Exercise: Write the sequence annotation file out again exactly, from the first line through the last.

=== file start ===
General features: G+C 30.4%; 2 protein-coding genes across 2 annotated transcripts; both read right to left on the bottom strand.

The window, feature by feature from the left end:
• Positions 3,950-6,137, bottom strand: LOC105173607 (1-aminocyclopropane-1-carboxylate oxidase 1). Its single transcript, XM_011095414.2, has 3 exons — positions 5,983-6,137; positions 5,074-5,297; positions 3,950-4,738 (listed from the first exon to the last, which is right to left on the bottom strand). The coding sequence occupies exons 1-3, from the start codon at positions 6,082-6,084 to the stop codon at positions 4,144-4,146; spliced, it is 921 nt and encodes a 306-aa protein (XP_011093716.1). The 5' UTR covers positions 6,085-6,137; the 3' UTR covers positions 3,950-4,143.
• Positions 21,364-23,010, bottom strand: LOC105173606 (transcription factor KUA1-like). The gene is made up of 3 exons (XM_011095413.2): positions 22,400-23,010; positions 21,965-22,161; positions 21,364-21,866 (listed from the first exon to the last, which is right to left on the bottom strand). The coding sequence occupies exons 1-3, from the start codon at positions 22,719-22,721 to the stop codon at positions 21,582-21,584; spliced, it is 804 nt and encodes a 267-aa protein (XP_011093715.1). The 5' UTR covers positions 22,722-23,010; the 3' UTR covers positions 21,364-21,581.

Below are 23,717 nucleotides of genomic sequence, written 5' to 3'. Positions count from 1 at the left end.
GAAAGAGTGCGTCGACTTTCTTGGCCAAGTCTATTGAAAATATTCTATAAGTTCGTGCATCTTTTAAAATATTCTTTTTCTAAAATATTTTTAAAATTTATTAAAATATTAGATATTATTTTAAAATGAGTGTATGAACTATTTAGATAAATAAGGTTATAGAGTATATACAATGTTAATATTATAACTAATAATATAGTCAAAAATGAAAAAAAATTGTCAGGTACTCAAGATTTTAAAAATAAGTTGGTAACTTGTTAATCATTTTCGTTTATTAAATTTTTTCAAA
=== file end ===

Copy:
General features: G+C 30.4%; 2 protein-coding genes across 2 annotated transcripts; both read right to left on the bottom strand.

The window, feature by feature from the left end:
• Positions 3,950-6,137, bottom strand: LOC105173607 (1-aminocyclopropane-1-carboxylate oxidase 1). Its single transcript, XM_011095414.2, has 3 exons — positions 5,983-6,137; positions 5,074-5,297; positions 3,950-4,738 (listed from the first exon to the last, which is right to left on the bottom strand). The coding sequence occupies exons 1-3, from the start codon at positions 6,082-6,084 to the stop codon at positions 4,144-4,146; spliced, it is 921 nt and encodes a 306-aa protein (XP_011093716.1). The 5' UTR covers positions 6,085-6,137; the 3' UTR covers positions 3,950-4,143.
• Positions 21,364-23,010, bottom strand: LOC105173606 (transcription factor KUA1-like). The gene is made up of 3 exons (XM_011095413.2): positions 22,400-23,010; positions 21,965-22,161; positions 21,364-21,866 (listed from the first exon to the last, which is right to left on the bottom strand). The coding sequence occupies exons 1-3, from the start codon at positions 22,719-22,721 to the stop codon at positions 21,582-21,584; spliced, it is 804 nt and encodes a 267-aa protein (XP_011093715.1). The 5' UTR covers positions 22,722-23,010; the 3' UTR covers positions 21,364-21,581.

Below are 23,717 nucleotides of genomic sequence, written 5' to 3'. Positions count from 1 at the left end.
GAAAGAGTGCGTCGACTTTCTTGGCCAAGTCTATTGAAAATATTCTATAAGTTCGTGCATCTTTTAAAATATTCTTTTTCTAAAATATTTTTAAAATTTATTAAAATATTAGATATTATTTTAAAATGAGTGTATGAACTATTTAGATAAATAAGGTTATAGAGTATATACAATGTTAATATTATAACTAATAATATAGTCAAAAATGAAAAAAAATTGTCAGGTACTCAAGATTTTAAAAATAAGTTGGTAACTTGTTAATCATTTTCGTTTATTAAATTTTTTCAAA